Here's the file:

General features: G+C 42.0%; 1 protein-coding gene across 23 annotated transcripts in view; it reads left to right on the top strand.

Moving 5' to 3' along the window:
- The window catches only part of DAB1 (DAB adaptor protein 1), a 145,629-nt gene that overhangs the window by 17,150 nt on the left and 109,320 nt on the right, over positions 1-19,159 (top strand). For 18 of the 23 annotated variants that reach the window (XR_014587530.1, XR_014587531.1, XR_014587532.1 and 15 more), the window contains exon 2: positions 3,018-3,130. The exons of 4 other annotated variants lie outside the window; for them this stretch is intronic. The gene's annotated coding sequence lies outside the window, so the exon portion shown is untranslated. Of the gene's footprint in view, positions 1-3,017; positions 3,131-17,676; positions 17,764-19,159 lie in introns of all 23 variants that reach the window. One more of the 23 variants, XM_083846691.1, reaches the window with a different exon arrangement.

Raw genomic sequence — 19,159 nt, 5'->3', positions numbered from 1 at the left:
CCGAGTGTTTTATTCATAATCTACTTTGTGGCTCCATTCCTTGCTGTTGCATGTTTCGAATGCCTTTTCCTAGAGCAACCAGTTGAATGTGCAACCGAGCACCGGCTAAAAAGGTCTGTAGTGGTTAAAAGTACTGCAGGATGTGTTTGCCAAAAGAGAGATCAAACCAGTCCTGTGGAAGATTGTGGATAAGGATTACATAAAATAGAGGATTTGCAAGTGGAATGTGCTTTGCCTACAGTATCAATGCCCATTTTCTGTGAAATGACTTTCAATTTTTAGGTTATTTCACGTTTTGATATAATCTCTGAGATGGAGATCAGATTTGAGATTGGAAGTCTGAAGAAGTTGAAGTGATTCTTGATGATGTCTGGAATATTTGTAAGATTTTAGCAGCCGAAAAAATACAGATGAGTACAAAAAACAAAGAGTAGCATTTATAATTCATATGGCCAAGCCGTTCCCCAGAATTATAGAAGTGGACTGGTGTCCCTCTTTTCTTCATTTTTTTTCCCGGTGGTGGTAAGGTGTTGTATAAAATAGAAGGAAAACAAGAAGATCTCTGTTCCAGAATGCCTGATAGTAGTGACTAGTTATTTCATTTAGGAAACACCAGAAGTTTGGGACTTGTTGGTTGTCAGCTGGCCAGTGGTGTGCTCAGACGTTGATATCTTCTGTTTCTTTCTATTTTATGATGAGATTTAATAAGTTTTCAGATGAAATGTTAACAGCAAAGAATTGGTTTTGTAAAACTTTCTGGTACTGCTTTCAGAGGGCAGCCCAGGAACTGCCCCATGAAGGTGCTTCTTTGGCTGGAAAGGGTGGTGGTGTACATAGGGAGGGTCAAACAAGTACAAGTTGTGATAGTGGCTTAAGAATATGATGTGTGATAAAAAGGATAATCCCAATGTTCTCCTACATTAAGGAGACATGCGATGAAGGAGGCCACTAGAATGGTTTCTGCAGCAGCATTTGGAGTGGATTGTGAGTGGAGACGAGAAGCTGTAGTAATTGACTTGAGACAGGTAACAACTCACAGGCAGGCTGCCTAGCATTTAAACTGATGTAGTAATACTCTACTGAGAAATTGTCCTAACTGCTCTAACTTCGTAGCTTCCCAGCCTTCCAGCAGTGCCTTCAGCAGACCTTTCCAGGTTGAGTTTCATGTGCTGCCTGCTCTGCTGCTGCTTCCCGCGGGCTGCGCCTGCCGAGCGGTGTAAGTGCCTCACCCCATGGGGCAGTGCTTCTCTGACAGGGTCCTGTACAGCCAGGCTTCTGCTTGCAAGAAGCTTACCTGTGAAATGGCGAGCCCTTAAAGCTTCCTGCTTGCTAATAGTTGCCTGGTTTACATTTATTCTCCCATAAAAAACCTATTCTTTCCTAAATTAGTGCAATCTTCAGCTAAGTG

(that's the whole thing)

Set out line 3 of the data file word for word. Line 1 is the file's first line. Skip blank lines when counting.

- The window catches only part of DAB1 (DAB adaptor protein 1), a 145,629-nt gene that overhangs the window by 17,150 nt on the left and 109,320 nt on the right, over positions 1-19,159 (top strand). For 18 of the 23 annotated variants that reach the window (XR_014587530.1, XR_014587531.1, XR_014587532.1 and 15 more), the window contains exon 2: positions 3,018-3,130. The exons of 4 other annotated variants lie outside the window; for them this stretch is intronic. The gene's annotated coding sequence lies outside the window, so the exon portion shown is untranslated. Of the gene's footprint in view, positions 1-3,017; positions 3,131-17,676; positions 17,764-19,159 lie in introns of all 23 variants that reach the window. One more of the 23 variants, XM_083846691.1, reaches the window with a different exon arrangement.